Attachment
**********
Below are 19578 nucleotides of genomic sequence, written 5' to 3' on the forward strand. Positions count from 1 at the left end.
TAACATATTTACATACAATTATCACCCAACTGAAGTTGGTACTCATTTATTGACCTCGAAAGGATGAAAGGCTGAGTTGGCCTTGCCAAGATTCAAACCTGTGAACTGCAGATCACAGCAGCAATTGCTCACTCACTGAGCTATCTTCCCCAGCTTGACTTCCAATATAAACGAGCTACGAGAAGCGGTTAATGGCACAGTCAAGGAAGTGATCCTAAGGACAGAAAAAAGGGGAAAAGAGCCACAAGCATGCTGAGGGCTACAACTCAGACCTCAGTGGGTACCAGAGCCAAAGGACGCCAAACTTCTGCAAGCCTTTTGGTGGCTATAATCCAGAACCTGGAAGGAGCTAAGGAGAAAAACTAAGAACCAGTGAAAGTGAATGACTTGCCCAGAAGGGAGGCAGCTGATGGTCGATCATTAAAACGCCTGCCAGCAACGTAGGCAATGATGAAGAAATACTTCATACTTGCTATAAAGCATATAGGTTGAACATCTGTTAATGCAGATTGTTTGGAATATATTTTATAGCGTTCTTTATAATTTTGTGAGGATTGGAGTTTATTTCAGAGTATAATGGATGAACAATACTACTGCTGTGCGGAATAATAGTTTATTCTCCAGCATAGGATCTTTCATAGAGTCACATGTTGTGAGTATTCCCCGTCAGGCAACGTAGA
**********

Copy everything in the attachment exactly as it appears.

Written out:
Below are 19578 nucleotides of genomic sequence, written 5' to 3' on the forward strand. Positions count from 1 at the left end.
TAACATATTTACATACAATTATCACCCAACTGAAGTTGGTACTCATTTATTGACCTCGAAAGGATGAAAGGCTGAGTTGGCCTTGCCAAGATTCAAACCTGTGAACTGCAGATCACAGCAGCAATTGCTCACTCACTGAGCTATCTTCCCCAGCTTGACTTCCAATATAAACGAGCTACGAGAAGCGGTTAATGGCACAGTCAAGGAAGTGATCCTAAGGACAGAAAAAAGGGGAAAAGAGCCACAAGCATGCTGAGGGCTACAACTCAGACCTCAGTGGGTACCAGAGCCAAAGGACGCCAAACTTCTGCAAGCCTTTTGGTGGCTATAATCCAGAACCTGGAAGGAGCTAAGGAGAAAAACTAAGAACCAGTGAAAGTGAATGACTTGCCCAGAAGGGAGGCAGCTGATGGTCGATCATTAAAACGCCTGCCAGCAACGTAGGCAATGATGAAGAAATACTTCATACTTGCTATAAAGCATATAGGTTGAACATCTGTTAATGCAGATTGTTTGGAATATATTTTATAGCGTTCTTTATAATTTTGTGAGGATTGGAGTTTATTTCAGAGTATAATGGATGAACAATACTACTGCTGTGCGGAATAATAGTTTATTCTCCAGCATAGGATCTTTCATAGAGTCACATGTTGTGAGTATTCCCCGTCAGGCAACGTAGA